First images taken of 'new' planets

First-ever images of planets outside solar system could lead to more breakthroughs.

    The planet Fomalhaut b, pictured from Nasa's
    Hubble Telescope. [NASA/AFP]

    The other set of images, taken by a team using telescopes in Hawaii, shows three giant planets orbiting a star named HR8799 in the constellation Pegasus, about 130 light-years away from the Earth.

    None of the four planets are believed to be habitable but they raise the possibility that more hospitable planets could be found elsewhere.

    "It is only a matter of time before we get a dot that's blue and Earthlike" said astronomer Bruce Macintosh of the Lawrence Livermore National Laboratory in California, who led the Hawaii team of photographers, said.

    "It is a step on that road to understand if there are other planets like Earth and, potentially, life out there", he said.

    Exciting finding

    Two of the three planets pictured orbiting
    the giant star Pegasus [Reuters]
    In the past 13 years, scientists have discovered more than 300 planets outside the solar system, but they have done so indirectly by measuring changes in gravity, speed or light around stars.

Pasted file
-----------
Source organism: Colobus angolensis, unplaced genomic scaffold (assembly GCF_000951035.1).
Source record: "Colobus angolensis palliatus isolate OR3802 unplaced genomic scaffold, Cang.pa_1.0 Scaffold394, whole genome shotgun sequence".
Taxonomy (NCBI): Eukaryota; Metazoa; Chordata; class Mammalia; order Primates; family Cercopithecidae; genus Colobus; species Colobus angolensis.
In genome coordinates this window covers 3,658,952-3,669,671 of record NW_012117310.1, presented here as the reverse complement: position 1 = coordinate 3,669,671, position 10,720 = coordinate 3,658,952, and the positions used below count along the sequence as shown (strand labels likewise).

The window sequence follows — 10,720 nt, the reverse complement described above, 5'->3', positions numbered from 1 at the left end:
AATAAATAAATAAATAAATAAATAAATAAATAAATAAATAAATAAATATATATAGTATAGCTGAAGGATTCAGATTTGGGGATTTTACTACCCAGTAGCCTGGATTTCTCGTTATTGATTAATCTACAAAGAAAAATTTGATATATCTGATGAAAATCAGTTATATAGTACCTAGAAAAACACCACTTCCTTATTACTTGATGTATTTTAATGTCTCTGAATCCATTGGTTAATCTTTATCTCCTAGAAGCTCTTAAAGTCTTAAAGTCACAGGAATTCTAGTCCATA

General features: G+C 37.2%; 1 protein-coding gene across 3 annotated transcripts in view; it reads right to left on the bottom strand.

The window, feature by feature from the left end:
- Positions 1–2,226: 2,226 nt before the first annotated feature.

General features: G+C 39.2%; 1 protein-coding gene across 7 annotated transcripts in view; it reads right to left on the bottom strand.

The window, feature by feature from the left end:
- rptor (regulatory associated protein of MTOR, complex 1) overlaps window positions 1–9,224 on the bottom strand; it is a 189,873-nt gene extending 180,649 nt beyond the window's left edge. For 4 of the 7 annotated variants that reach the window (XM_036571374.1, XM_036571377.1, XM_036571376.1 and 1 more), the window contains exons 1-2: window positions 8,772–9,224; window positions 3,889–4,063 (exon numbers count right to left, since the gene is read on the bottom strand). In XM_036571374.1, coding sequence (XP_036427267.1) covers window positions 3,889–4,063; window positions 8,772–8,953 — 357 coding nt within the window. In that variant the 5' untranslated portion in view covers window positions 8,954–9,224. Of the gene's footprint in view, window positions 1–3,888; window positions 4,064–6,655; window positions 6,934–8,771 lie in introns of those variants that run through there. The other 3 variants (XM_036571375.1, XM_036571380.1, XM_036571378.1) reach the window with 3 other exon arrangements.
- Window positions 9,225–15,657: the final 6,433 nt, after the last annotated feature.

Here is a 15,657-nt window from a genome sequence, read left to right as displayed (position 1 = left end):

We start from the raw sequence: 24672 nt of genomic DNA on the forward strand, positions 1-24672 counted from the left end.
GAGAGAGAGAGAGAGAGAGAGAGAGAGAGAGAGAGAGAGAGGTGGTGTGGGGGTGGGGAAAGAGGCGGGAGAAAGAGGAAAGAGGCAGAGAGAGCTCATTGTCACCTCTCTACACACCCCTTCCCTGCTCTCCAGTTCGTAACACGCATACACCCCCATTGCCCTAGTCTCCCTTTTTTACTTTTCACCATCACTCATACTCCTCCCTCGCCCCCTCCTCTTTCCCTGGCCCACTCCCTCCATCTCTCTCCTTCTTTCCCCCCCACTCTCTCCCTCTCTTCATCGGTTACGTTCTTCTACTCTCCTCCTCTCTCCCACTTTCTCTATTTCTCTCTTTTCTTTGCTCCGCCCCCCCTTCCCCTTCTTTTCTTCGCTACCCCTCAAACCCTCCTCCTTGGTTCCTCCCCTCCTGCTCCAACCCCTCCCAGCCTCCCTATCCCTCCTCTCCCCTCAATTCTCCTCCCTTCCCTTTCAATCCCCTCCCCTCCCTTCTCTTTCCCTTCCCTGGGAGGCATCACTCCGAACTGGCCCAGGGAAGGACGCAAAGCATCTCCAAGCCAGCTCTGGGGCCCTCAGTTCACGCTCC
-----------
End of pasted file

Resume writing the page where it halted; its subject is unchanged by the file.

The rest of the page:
Ed Weiler, Nasa's space sciences chief, said the new photos were important and compared the effort to a hunt for elusive elephants. 

    "For years we've been hearing the elephants, finding the tracks, seeing the trees knocked down by them, but we've never been able to snap a picture. Now we have a picture," he said.

    But doubts persist about whether these are the first photos of exoplanets, or planets outside our own solar system.

    Other astronomers have made earlier claims, but their pictures have not been universally accepted.

    The photos released on Thursday have still not convinced all experts.

    Alan Boss, an exoplanet expert at the Carnegie Institution of Washington, and Lisa Kaltenegger, a Harvard exoplanet hunter, both said more study was needed to confirm the new set of photos were those of proven planets and not just brown dwarf stars.

    SOURCE: Agencies


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